Things that happen to other people is also a theme in “Paris,” in which Thammavongsa explores how the labouring refugee body is contained by the gendered, racialized, sexualized, and classed networks of power that structure workplaces. The Laotian women working in a chicken processing plant think that nose jobs, hairdos, and glamorous clothing might get them promoted to the front office by their sexual predator of a boss. But altering their bodies and trying to appear like the white wives of the company men can never unmark them as racialized others, and it can never insert them into nepotistic reproductions of managerial power. The narrator, Red, who distances herself from the other Laotian women’s feminine performances, is a bystander when her boss is discovered by his beautiful wife, Nicole, having sex with a Laotian female worker in his car. In distress, Nicole runs over to the narrator, seeking comfort in a hug: “She grabbed Red and held her like they were the closest of friends, and buried her pointy nose in Red’s neck. She could feel the poke” (23). The white woman’s pointy nose that other Laotian women mimic through plastic surgery breaks the invisible boundary Red maintains around her body, and the story ends with both women crying, “but for different reasons” (23). The male boss’ sexual exploitation of his female Laotian factory workers tethers these two women to each other, uncomfortably and without collapsing their differences.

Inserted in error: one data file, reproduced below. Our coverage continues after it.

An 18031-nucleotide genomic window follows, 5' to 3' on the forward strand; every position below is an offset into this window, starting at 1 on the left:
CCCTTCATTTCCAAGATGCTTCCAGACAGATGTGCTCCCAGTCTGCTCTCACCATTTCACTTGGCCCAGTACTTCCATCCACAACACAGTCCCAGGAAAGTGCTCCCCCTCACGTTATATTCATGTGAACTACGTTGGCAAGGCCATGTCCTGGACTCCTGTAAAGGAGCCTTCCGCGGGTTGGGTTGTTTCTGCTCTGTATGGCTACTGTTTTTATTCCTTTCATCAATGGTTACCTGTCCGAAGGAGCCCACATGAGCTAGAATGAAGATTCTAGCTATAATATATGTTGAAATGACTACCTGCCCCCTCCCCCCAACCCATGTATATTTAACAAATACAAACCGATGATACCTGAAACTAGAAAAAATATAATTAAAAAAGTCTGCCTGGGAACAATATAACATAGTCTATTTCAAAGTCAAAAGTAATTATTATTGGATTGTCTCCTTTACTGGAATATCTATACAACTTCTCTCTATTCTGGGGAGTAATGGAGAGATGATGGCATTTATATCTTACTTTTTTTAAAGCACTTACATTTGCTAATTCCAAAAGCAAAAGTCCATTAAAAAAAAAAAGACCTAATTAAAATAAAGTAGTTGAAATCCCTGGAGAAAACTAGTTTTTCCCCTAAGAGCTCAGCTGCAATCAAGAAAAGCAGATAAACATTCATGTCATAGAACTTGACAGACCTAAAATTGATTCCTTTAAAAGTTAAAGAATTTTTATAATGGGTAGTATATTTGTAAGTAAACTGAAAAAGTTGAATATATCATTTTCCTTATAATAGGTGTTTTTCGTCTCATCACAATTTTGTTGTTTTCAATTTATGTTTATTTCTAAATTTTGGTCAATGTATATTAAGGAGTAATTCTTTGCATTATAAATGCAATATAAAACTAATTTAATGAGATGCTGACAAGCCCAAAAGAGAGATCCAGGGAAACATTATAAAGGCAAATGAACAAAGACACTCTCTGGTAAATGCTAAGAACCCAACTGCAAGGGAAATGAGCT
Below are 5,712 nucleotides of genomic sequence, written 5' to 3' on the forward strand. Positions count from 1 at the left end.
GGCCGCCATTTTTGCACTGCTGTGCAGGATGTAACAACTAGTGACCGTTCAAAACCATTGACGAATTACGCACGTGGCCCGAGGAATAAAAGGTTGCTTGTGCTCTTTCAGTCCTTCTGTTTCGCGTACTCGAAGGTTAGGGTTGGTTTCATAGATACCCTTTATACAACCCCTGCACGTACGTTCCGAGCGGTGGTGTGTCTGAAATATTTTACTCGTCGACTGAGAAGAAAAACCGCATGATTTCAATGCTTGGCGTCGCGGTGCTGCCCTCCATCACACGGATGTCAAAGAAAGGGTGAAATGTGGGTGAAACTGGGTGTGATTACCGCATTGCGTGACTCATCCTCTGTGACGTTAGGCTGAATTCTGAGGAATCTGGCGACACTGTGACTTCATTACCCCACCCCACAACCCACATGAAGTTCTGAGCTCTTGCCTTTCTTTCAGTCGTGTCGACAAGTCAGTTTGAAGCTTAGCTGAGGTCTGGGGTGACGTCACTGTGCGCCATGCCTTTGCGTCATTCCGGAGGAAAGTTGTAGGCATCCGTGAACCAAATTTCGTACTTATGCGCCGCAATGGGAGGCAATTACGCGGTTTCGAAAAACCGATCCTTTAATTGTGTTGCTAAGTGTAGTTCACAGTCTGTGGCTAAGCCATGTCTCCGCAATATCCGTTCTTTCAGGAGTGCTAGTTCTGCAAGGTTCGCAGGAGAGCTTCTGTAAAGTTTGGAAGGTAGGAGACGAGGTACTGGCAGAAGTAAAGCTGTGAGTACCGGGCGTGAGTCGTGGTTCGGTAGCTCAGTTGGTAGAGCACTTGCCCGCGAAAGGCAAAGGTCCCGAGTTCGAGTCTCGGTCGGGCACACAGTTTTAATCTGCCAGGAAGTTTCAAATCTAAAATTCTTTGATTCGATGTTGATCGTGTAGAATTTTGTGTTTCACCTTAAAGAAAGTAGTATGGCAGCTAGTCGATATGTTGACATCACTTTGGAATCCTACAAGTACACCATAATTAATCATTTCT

And this is Thammavongsa’s point: the things that happen to “other people” are also, in various correlations, inversions, and contortions, the things that happen to her characters because of the centrality of work and labour in their lives. The Southeast Asian refugee body in Canada cannot escape the racialized webs of class, gender, and sexuality that so frequently situate them on the ground, both figuratively and literally. In “Picking Worms,” the narrator’s Laotian mother’s skill at picking live earthworms from farmers’ fields for bait gives her pleasure—“Man, I love shit of the earth” (172) she says after every shift—but it will never get her the promotion she deserves. Instead, the narrator’s fourteen-year-old white boyfriend, who joins them on a lark, is promoted to manager and changes the way they pick. Her mother’s organic, intuitive method of going barefoot and ungloved is prohibited; her health and productivity suffer because the boy manager’s rules separate her physically from the earthworms she finds through touch and feel (177). And so she lives the contradictions of her refugee, racialized, gendered labouring body that is at once too physical for her physical job and too expert to be promoted to management. Throughout this collection, the characters’ complex relationships are what elevate these stories beyond sociological or political exposé to rich explorations of the labouring body as also a loving, longing, knowing, and defiant body at once marked out for certain kinds of physical work and marked by it. The somatic focus of these stories offers a specificity of Southeast Asian refugee and migrant experience grounded in the labouring body that is always, both visibly and invisibly, seeking to transcend basic survival.
Thammavongsa, Souvankham. How to Pronounce Knife. McClelland & Stewart, 2020.